The contract marks Sprint’s
commitment to labor on after
its failed merger attempt with Worldcom,
Inc. had analysts predicting the company’s eventual demise.
The agreement gives Sprint, the nation’s second largest long-distance
carrier behind AT&T Corp.
with 20 million business and residential customers, enhanced IP offerings
to accommodate the increased demand for high-speed Internet access and
services like virtual private networks and streaming media.
Don Hallacy, Sprint Internet president, said the contract with Lucent
ensures its customers can take advantage of the recent
improvements in data transport.
“This is another example of our commitment to maintain a world-class
network capable of providing fast, reliable access to the Internet and
providing businesses with secure remote access solutions,” Hallacy
said. “More and more, businesses are exploring how the Internet can
improve their ability to communicate with a mobile or remote workforce
utilizing Internet VPN solutions. Through improved network management
efficiencies, Lucent’s technology and experience will help us ensure that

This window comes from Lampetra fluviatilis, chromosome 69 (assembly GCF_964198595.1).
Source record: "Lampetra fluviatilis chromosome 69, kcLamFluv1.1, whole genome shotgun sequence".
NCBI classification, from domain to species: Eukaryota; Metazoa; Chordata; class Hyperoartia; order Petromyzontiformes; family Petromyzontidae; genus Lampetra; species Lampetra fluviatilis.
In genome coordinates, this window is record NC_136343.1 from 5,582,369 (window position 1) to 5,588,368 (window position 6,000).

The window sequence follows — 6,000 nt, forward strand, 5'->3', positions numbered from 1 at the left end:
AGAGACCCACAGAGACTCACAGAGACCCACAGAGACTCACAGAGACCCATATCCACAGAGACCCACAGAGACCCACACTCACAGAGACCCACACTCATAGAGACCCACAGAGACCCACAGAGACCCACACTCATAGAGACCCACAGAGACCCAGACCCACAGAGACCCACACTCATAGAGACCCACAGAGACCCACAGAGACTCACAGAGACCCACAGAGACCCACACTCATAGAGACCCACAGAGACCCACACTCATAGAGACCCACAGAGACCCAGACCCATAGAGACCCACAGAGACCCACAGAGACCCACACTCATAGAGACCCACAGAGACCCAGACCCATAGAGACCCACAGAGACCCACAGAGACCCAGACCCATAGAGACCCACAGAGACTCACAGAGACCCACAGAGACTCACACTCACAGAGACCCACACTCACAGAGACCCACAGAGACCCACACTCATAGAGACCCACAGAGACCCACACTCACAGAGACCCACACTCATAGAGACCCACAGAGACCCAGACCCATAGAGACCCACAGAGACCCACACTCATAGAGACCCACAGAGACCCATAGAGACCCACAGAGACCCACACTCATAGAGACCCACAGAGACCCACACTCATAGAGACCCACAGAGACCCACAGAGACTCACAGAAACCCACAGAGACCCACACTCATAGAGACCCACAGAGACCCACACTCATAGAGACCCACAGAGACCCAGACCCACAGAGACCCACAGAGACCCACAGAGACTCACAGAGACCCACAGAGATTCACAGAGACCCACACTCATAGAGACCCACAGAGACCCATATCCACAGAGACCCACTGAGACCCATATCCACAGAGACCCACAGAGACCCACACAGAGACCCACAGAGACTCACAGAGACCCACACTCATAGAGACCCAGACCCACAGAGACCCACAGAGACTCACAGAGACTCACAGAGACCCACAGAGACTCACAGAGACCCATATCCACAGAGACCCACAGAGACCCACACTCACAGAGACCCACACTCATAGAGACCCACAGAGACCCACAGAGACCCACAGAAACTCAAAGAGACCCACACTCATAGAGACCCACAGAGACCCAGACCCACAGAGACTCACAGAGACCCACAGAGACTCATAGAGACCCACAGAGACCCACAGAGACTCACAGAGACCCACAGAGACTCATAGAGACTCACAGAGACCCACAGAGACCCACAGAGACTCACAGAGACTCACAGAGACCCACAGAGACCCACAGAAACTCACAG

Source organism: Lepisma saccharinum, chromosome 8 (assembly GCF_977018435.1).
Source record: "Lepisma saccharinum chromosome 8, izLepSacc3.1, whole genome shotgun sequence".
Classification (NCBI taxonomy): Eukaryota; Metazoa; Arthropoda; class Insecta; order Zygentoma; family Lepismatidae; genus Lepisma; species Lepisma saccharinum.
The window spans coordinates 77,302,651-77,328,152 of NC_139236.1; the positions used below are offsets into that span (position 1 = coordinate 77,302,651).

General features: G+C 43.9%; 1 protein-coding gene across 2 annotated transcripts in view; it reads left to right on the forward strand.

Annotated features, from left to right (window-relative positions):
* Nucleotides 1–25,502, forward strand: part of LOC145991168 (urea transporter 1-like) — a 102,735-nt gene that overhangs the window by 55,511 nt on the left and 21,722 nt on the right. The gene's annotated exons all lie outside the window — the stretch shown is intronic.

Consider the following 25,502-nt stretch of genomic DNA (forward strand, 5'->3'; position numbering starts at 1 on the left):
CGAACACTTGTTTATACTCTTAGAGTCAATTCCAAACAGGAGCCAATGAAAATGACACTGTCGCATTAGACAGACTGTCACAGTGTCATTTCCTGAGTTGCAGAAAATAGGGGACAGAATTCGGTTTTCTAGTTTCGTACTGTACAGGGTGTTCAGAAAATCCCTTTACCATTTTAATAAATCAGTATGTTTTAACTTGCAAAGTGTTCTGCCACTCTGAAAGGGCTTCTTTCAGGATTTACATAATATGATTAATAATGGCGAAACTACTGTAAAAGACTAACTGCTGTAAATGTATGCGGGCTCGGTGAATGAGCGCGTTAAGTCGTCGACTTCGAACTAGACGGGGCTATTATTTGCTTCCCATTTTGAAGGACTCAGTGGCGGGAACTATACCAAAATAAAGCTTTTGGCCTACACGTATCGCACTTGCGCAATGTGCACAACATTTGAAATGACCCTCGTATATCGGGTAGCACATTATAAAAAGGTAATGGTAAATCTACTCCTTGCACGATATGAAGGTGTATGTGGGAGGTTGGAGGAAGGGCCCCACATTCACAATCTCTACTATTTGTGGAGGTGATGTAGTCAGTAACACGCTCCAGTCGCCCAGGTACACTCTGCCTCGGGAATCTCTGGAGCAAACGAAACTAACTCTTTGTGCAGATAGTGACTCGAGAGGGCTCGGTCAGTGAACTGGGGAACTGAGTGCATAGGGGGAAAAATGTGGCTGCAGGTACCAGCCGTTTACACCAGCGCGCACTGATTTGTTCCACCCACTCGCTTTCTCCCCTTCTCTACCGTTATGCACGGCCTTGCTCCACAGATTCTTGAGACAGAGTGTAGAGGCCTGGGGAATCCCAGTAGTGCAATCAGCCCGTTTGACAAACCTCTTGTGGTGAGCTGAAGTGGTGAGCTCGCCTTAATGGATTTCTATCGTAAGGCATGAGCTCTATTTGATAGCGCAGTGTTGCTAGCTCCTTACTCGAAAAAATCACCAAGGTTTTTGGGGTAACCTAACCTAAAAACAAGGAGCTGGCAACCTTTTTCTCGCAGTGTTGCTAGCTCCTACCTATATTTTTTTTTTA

our rapidly growing network continues to deliver the highest quality to our
Sprint’s purchase of next-generation equipment and software gives the
carrier cutting-edge technology to streamline its current traffic network.
Lucent’s APX 8000 multiservice access switch gives the carrier a single
platform to integrate dial up, ISDN, voice over IP, fax over IP and VPN
services. It’s 2,688 ports per chassis gives Sprint the opportunity to
defray the cost of the switch by reselling extra ports to Internet service
providers and businesses, called port wholesaling.
The purchase of Lucent’s Softswitch Internet Call Diversion gives Sprint
the ability to divert data traffic from the circuit switches on voice
networks. The Signaling System 7 gateway is part of Lucent’s 7R/E next
generation network solution.
Alex Winogradoff, Gartner’s
Dataquest telecommunications and networking group principal analyst, said
in a statement released last month that Sprint’s abandoned merger talks
opened the door to a takeover.
“In all likelihood Sprint will not exist as an independent entity beyond
mid-2001 at best,” Winogradoff said.
“Competitors, potential suitors and
corporate raiders are already hard at work. The value of Sprint’s
individual businesses are an open book requiring limited due diligence, and
the sum value of its individual parts could well exceed Sprint’s value as a
whole. Sprint can either hold out for a company with ambitions to keep it
whole, or separate its business into stand-alone units for eventual
sell-off to maximize shareholder value.”